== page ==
Best Practices in Substance Abuse Treatment for Offenders – Research Paper Example

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The paper "Best Practices in Substance Abuse Treatment for Offenders" is an excellent example of a research paper on sociology. Over the years, research has been conducted to establish the best practice(s) in the treatment of offenders in substance abuse. This paper will review Pearce & Holbrook (2002) paper on “ Research findings and best practices in substance abuse treatment for offenders. The structure of the paper will follow Purpose of the study, theories of drug abuse treatment used, research participants, methodology, i.e. data gathering procedures and respective model findings.

It will also look at its contribution to the general topic, limitations and how they can be addressed in future research in addition to evaluation of the limitations and strengths of the research before finally concluding. This review uses terms that shall be referenced as they are used. The major findings of the paper concluded that there is no single effective programme that can be applied to the (AOD Alcohol and other drug-involved offenders’ rehabilitation. Purpose of the study The purpose of this study was to summarize the findings and best practices in the treatment of substance and drug abuse by offenders. Theories of drug abuse treatment There are two main theories of drug treatment used by the researchers that are either applied as single models or in combined form.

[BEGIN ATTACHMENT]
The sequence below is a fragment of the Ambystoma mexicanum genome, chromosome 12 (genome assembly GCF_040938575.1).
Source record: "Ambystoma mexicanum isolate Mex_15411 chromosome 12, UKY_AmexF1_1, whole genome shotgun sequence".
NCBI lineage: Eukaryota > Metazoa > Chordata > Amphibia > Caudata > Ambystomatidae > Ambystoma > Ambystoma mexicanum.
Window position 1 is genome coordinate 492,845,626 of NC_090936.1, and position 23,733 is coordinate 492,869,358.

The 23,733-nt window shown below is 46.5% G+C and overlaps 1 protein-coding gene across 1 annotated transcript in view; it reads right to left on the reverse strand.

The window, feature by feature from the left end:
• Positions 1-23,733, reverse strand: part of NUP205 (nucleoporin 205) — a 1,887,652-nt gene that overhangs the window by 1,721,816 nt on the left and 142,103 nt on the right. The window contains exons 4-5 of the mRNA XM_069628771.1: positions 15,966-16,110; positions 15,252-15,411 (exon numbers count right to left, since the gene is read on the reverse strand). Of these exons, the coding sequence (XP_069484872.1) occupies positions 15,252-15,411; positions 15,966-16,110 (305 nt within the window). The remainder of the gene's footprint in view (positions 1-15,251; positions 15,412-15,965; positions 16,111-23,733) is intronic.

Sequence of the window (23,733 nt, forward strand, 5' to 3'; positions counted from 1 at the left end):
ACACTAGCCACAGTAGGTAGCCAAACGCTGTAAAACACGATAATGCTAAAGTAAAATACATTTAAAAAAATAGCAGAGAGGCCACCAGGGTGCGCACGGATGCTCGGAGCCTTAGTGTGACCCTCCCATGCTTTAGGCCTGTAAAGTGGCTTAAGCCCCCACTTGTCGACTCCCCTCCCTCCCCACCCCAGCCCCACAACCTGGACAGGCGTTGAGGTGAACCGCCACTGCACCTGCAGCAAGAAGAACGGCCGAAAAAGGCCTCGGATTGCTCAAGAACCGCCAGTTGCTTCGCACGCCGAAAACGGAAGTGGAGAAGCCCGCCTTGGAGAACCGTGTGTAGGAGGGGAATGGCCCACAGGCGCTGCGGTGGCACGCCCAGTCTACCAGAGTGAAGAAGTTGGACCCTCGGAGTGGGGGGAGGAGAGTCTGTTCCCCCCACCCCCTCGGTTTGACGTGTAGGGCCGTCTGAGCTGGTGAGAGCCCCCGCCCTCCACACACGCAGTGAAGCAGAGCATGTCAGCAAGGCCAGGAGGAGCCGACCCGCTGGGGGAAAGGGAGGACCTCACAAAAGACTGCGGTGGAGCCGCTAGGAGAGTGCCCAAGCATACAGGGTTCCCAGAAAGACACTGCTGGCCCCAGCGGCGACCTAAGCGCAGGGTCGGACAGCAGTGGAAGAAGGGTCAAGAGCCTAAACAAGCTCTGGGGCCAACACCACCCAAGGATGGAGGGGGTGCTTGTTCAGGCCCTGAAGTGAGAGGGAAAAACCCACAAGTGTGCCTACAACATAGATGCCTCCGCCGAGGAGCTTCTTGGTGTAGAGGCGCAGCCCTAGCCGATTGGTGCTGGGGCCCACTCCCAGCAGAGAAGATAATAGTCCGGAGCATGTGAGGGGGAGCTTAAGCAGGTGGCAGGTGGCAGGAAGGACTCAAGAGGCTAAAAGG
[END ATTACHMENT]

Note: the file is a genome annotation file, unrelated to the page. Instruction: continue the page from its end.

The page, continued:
The disease theory proposes drug abuse and addiction to be a primary illness chronic in nature and described in three parts: physical, spiritual and mental. It is based on teaching the addicts coping skills for the illness throughout life by abstaining from them. The second theory, Social learning theory by Albert Bandura, holds that drug addiction can be treated by teaching and reinforcing acceptable pro-social behaviour.

Offenders learn drug abuse from the social arena which is later reinforced by the benefits derived from it such as pleasure and euphoric feelings. Treatments based on this model include reducing the availability of substances through restricted access, interdiction, and treatment (Parks et al. , 1999). Research participants The research participants in these researches were mainly (AOD offenders from correctional facilities: prison and jails in areas where the particular studies were carried out such as Texas, New York, New Jersey, Delaware and California. The population comprised both males and females of both high and low-risk offences out of prison with the varied duration from release date and in others in prison. MethodologyThe researches employed different tools and instruments in collecting data.

Screening, assessment and individual treatment planning was used where individuals were screened and assessed before being placed in the programs. Screening is the initial activity that identifies offenders likely to be having AOD problems whereas assessment is a process that helps determine an individual’ s problem with alcohol and other drugs and appropriate level of treatment (Pearce & Holbrook 2002).


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